High-Protein Diet May Promote Weight Loss
Researchers from the University of Missouri in Columbia published a new study in the April issue of the journal Obesity that evaluated the effectiveness of consuming more frequent high-protein meals. Eating more meals during the day with higher protein content is a common diet strategy Americans use to increase healthy eating and promote weight loss.
The study consisted of 27 overweight and obese men with a mean age of 47 and a mean body mass index (BMI) of 31.5 kg/ m2 at baseline. They were randomized to groups that consumed either a highprotein, calorie-restricted diet or a normalprotein, calorie-restricted diet for 12 weeks. Beginning week 7, participants were then randomized to consume their respective diets as either 3 meals per day or 6 meals per day for 3 consecutive days. Indices of appetite and satiety were assessed every waking hour in the third day of each pattern. The researchers found that the participants consuming the high-protein diet experienced greater fullness throughout the day than the normal-protein group (P <.005). In contrast, frequency of meals did not influence daily hunger or fullness.
Heather J. Leidy, PhD, lead author of the study, concludes from the results that an “energy-restriction diet containing a moderate increase in dietary protein consumed in [3 meals per day] leads to better appetite control and satiety in overweight and obese men.” Future studies, Dr. Leidy writes, should also focus on the subgroup of patients who skip meals, “which is suggested to negatively influence appetite control.”
Diet and Exercise Recommended in Older Adults Who Are Obese
Currently, there is little evidence to support weight-loss interventions in older adults who are obese, despite the increased prevalence of obesity in this population. There is also some concern that a decreasing BMI due to weight loss in this population will accelerate age-related loss of muscle that leads to sarcopenia.
In a randomized, controlled, 1-year trial published in the March 31 issue of the New England Journal of Medicine, researchers from the University of New Mexico in Albuquerque evaluated the independent and combined effects of dieting and exercise in 107 adults who were 65 years or older and obese.
Participants were randomly assigned to a control group, a weight-management (diet) group, an exercise group, or a weight-management-plus-exercise group. The primary outcome was the change in score on the modified Physical Performance Test. The researchers found that after completion of the study, the score on the Physical Performance Test increased more in the diet-exercise group than in either the diet or exercise groups.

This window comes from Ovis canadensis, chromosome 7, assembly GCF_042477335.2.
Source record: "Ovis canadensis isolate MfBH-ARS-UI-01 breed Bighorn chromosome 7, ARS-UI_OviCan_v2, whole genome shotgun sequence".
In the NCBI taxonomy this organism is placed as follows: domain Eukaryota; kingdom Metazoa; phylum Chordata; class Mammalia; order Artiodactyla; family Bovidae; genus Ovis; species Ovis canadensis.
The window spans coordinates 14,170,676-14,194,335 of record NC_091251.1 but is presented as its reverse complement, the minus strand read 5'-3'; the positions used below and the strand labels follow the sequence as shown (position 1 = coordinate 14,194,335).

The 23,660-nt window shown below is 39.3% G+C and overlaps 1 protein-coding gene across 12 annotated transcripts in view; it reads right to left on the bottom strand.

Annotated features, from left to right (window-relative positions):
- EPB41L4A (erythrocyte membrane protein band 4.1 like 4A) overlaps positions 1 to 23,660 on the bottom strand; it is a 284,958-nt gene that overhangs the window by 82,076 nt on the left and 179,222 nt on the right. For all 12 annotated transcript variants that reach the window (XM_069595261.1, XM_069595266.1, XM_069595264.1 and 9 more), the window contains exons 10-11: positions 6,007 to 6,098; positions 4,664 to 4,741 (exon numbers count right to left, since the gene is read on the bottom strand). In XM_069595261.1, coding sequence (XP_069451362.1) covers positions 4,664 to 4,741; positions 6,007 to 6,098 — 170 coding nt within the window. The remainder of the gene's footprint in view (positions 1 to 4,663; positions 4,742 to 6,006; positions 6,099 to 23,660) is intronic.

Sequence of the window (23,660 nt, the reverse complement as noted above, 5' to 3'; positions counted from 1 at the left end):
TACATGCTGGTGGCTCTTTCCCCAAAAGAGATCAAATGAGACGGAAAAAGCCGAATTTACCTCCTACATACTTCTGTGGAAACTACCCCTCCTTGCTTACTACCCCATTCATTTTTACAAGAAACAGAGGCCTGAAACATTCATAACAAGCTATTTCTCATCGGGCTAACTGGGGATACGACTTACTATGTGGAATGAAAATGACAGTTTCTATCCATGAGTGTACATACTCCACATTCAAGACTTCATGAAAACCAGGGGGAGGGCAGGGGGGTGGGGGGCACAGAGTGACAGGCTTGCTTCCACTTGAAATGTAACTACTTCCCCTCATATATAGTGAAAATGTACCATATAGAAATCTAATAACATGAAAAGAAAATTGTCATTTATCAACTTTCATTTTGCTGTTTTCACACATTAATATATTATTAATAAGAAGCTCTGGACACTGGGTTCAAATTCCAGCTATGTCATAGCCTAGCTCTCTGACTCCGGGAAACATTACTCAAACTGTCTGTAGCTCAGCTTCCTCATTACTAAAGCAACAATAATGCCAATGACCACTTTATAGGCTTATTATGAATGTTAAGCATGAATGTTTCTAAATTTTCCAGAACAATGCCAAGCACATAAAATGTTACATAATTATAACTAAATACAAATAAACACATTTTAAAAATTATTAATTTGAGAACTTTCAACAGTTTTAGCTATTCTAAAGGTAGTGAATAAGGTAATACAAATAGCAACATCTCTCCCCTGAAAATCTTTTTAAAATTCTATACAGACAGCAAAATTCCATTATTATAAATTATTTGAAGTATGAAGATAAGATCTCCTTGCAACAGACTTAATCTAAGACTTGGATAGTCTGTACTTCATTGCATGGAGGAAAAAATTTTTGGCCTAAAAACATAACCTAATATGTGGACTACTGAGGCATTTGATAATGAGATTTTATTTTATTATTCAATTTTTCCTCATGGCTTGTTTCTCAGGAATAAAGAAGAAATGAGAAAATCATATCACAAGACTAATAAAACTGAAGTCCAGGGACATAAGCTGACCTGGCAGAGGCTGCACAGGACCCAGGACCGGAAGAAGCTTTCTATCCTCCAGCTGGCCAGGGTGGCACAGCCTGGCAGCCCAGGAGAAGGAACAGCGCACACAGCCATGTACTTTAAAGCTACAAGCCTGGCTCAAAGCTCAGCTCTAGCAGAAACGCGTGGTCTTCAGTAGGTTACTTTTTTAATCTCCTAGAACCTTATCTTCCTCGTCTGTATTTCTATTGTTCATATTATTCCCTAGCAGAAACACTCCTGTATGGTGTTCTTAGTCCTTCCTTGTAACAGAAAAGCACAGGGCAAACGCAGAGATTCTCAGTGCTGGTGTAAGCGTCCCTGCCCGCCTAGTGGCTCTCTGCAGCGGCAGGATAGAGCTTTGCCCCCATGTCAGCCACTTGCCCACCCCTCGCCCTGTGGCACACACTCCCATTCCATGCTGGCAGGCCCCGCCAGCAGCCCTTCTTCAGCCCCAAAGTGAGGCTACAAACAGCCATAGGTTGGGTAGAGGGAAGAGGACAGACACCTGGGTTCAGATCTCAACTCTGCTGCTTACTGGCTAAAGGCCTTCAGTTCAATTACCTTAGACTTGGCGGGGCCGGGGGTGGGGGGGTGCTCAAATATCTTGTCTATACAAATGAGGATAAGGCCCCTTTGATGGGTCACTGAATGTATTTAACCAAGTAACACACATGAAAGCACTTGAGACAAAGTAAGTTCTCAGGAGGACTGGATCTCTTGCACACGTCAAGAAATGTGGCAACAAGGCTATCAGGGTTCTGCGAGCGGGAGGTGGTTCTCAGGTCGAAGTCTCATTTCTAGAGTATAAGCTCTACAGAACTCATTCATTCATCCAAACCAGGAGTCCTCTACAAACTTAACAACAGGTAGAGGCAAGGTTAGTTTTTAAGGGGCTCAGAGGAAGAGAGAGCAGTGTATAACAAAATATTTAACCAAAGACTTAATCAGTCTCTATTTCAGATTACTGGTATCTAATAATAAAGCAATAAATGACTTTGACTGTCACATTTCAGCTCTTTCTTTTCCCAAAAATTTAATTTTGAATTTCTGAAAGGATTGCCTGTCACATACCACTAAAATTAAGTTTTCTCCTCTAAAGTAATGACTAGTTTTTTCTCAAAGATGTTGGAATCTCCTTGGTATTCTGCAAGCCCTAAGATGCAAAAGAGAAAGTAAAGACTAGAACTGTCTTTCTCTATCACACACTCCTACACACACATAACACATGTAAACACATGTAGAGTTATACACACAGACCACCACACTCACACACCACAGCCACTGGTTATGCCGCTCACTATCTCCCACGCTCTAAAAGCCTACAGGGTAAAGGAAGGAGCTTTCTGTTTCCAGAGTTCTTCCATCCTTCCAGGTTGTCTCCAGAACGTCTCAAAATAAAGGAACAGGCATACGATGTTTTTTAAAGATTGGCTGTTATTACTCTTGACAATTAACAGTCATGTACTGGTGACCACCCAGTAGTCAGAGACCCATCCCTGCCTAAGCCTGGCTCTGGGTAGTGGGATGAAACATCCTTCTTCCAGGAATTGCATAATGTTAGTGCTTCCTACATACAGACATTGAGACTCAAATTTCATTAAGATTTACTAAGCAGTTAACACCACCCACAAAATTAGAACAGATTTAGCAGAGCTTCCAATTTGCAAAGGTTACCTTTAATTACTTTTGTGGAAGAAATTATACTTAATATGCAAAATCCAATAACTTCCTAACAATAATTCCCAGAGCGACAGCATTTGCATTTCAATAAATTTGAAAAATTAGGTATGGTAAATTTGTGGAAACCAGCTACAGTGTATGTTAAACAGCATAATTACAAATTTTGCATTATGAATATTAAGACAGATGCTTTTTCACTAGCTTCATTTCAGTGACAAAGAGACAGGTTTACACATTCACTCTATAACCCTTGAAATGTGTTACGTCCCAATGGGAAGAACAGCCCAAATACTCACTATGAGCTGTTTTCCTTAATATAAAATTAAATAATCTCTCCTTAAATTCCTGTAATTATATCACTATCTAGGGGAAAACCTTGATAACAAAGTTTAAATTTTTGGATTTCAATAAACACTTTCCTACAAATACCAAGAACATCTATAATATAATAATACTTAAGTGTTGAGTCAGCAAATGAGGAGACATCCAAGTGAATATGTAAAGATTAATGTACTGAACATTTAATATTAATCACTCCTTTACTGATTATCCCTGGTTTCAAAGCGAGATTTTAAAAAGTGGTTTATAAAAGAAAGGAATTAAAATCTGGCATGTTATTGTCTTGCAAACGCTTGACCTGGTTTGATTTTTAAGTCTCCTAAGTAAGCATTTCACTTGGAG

Further, lean body mass and bone mineral density at the hip decreased less in the diet-exercise group (reductions of 3% and 1%, respectively) compared with the diet group (reductions of 5% and 3%, respectively; P <.05). The scientists concluded that for obese seniors, as in other patient populations, the combination of diet and exercise is associated with a greater improvement in physical function than either alone.
Fatty Liver Disease Benefits from a Low-Carbohydrate Diet
A complication of obesity, nonalcoholic fatty liver disease (NAFLD) has been estimated to affect approximately 71 million Americans. NAFLD is associated with triglyceride accumulation in liver cells and sometimes hepatic steatosis and cirrhosis. Efforts to lower triglycerides through weight loss have been studied, but carbohydrate restriction, a proposed method to decrease triglycerides, has not.
Researchers from the University of Texas Southwestern Medical Center in Dallas designed a study that enrolled 18 subjects with a mean age of 45 years and a mean BMI of 35 kg/m2 to a carbohydrate-restricted (<20 g/day) or calorie-restricted (1200-1500 kcal/ day) diet for 2 weeks. Hepatic triglycerides were measured before and after study completion. Although mean weight loss was similar between the groups (-4 kg in the calorie-restricted group and -4.6 kg in the carbohydrate-restricted group; P = .363), liver triglycerides decreased significantly more in the carbohydrate-restricted subjects than in the calorie-restricted subjects (-55 vs -28; P = .008). The researchers attribute this advantage of a carbohydrate-restricted diet to enhanced lipid oxidation and increased ketone production. Dietary carbohydrates serve a primary role in lipid synthesis.
Nevertheless, the researchers caution that although carbohydrate restriction for a short duration is associated, in this study, with a decrease in liver triglycerides, this study did not determine the therapeutic superiority of one diet. Studies of longer duration are needed in order to assess if one diet has benefits over the other in decreasing or preventing NAFLD long-term. PT
Fast Fact: The thinnest state in the United States in 2010? Colorado, with an obesity rate of 18.9%--the only state that had an obesity rate below 20%.
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